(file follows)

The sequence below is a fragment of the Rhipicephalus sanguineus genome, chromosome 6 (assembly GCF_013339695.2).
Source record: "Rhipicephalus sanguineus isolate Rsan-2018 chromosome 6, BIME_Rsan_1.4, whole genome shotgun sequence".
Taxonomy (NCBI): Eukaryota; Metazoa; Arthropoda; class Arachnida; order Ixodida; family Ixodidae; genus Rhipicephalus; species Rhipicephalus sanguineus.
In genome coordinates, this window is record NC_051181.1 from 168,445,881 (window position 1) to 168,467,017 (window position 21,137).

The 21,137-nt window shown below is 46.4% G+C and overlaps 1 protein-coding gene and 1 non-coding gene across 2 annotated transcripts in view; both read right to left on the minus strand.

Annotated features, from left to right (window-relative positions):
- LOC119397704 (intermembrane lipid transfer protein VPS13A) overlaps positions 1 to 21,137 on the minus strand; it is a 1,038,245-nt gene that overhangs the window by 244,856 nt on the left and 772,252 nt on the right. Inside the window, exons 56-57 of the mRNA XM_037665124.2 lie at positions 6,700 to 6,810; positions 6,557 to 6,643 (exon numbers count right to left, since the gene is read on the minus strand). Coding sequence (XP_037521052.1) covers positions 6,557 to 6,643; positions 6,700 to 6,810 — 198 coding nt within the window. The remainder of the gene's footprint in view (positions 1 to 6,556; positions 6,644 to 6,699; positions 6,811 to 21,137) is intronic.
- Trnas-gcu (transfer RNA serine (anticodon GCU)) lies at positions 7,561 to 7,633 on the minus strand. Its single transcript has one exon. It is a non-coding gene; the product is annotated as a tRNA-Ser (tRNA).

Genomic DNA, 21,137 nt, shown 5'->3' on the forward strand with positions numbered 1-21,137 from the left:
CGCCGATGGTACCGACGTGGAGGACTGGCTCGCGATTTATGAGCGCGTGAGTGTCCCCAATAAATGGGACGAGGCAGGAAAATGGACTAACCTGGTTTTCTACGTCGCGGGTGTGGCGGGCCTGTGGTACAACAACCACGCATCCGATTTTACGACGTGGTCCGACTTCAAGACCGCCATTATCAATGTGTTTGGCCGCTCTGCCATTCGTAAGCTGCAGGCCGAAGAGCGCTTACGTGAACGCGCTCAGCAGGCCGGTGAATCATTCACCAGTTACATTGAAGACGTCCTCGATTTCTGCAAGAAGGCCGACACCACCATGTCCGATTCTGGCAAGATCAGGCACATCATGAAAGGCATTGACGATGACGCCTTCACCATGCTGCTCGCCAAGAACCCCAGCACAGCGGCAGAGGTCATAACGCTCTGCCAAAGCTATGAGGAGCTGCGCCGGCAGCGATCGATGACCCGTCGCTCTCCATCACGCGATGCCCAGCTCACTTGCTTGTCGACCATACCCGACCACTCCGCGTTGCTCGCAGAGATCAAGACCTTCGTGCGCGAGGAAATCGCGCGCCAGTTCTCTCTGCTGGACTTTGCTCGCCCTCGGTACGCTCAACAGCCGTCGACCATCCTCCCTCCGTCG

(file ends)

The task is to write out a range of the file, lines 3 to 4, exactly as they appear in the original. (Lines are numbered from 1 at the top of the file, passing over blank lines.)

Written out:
Taxonomy (NCBI): Eukaryota; Metazoa; Arthropoda; class Arachnida; order Ixodida; family Ixodidae; genus Rhipicephalus; species Rhipicephalus sanguineus.
In genome coordinates, this window is record NC_051181.1 from 168,445,881 (window position 1) to 168,467,017 (window position 21,137).